b Department of Science and Technology, Shanghai Urban Construction Vocational College, Shanghai 201415, China;
c College of Chemistry and Chemical Engineering, Shanxi Datong University, Datong 037009, China
Metalworking fluids (MWFs), also called cutting fluids, are widely used in machinery and manufacturing industries for cooling, lubrication, surface cleaning, and rust prevention [1, 2]. During the metalworking process, the flowing MWFs take away a great deal of heat and form a lubricating film on the tool-work interface, thereby reducing the cutting forces, prolonging tool life, and improving the material performance such as surface integrity [3, 4]. Generally speaking, MWFs mainly include two types: water-based and oil-based . Owing to the risks of fuming and ignition, toxicity generated from the oil mist, lack of oil resource and serious environmental issues, many oil-based MWFs have been replaced by the water-based MWFs . Water-based MWFs are primarily composed of water with high conductivity coefficient and specific heat, thus providing remarkable cooling effects and less raw material costs . According to the percentage of based oil, water-based MWFs also can be divided into semi-synthetic, synthetic and emulsified MWF [2, 7]. Semisynthetic MWFs, also named micro-emulsion cutting fluids, combine the advantages of both synthetic and emulsified MWFs. Many kinds of shortcomings, such as poor cleaning, low lubricity, easy corruption and surface corrosion, are supposedly avoided. Hence, the microemulsion cutting fluids have been considered as the most potential water-based MWFs that satisfy the multi-function development of modern machine manufacturing.
Microemulsion MWFs are primarily composed of water, based oil, and various functional additives . Most of the additives are anionic surfactants (AS) or nonionic surfactants (NS). These surfactants used in MWFs each contribute to the total system and serve various functions, such as lubrication, emulsification, defoaming, corrosion inhibition, dispersing, and wetting [2, 9-12]. Many properties of the surfactants are mutually exclusive, so the effects of addition of them are determined to ensure the optimal properties. In microemulsion MWFs, emulsion stability is the most critical property that directly affects its practical application. Emulsifiers disperse oil into water and allow emulsions formation and stabilization when blended with water. Thus, the selection of an effective suitable is necessary for the design of MWF formulations.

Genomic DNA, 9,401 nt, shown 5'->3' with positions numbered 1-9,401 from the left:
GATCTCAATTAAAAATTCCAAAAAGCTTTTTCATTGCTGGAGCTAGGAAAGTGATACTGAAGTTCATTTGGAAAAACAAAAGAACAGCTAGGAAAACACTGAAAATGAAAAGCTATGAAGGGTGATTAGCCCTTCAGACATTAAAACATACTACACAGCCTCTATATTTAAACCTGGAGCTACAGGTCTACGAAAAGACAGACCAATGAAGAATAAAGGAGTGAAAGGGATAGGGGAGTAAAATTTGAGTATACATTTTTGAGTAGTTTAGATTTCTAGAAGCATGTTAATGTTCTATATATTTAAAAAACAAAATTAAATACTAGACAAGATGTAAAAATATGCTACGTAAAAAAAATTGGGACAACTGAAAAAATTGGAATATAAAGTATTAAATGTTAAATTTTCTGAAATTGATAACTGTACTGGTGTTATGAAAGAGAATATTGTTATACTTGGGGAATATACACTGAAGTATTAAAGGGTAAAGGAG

To form a stable emulsion without soap or oil floating on the surface , the emulsifier system must follow the alkaline-acid and hydrophylic-ipophylic balances (HLB) [2, 13, 14]. Nevertheless, Zimmerman et al.  have studied the impact of HLB on the stability of MWF, and found that a single indicator of surfactant properties such as HLB is not predictive in the preparation of stable MWF formulations. Likewise, the chemical structure of surfactants, such as heads and tail groups, should be considered during the design of MWFs formulations.
According to previous investigations, neutral oils, paraffinic oils, naphthenic oils, and vegetable oils are the common base oil used in the MWFs [5, 15-17]. Thereinto vegetable oils are nonflammable, easily biodegradable, and environment friendly, but low oxidation and hydrolytic stabilities [18, 19]. They also provide a favorable environment for the propagation of micro-organisms, thus decreasing the cutting ability and odor generation of MWFs [20, 21]. Paraffinic oils offer better oxidative stability and less smoke, but they are harmful to the environment since their higher aromatic content and poor biodegradability . Naphthenic oil is a mixture derived from natural mineral oil and mainly composed of various cycloparaffin. Compared with vegetable oils and paraffinic oils, naphthenic oils offer better cold performance, less aromatic content, and excellent biodegradabili-ty. Most additives are more soluble and compatible in naphthenic oils. Therefore, naphthenic oil is considered as one of the most cost-effective base oils and is widely used in the cutting fluid industry.
However, the domestic study of semi-synthetic MWFs mostly focused on the modification of base oil or single property, and the development of new additives, a paucity of technical data exists in other published reports that clarify the integral study of formula system, especially about the emulsion stability of microemulsion MWFs and the selection of surfactants compatibility well with base oil.
Herein, we described the emulsion stability of MWFs by the number of stable formulations. The effects of different kinds of single nonionic surfactants (NS) and its binary blends with anionic surfactants (AS) on the emulsion stability of naphthenic oil-based MWFs were investigated by using a formulation triangle method. Additionally, the effects of the ethylene oxide (EO) numbers and tail lengths of NS on the stable were also systematic discussed for the design of MWFs.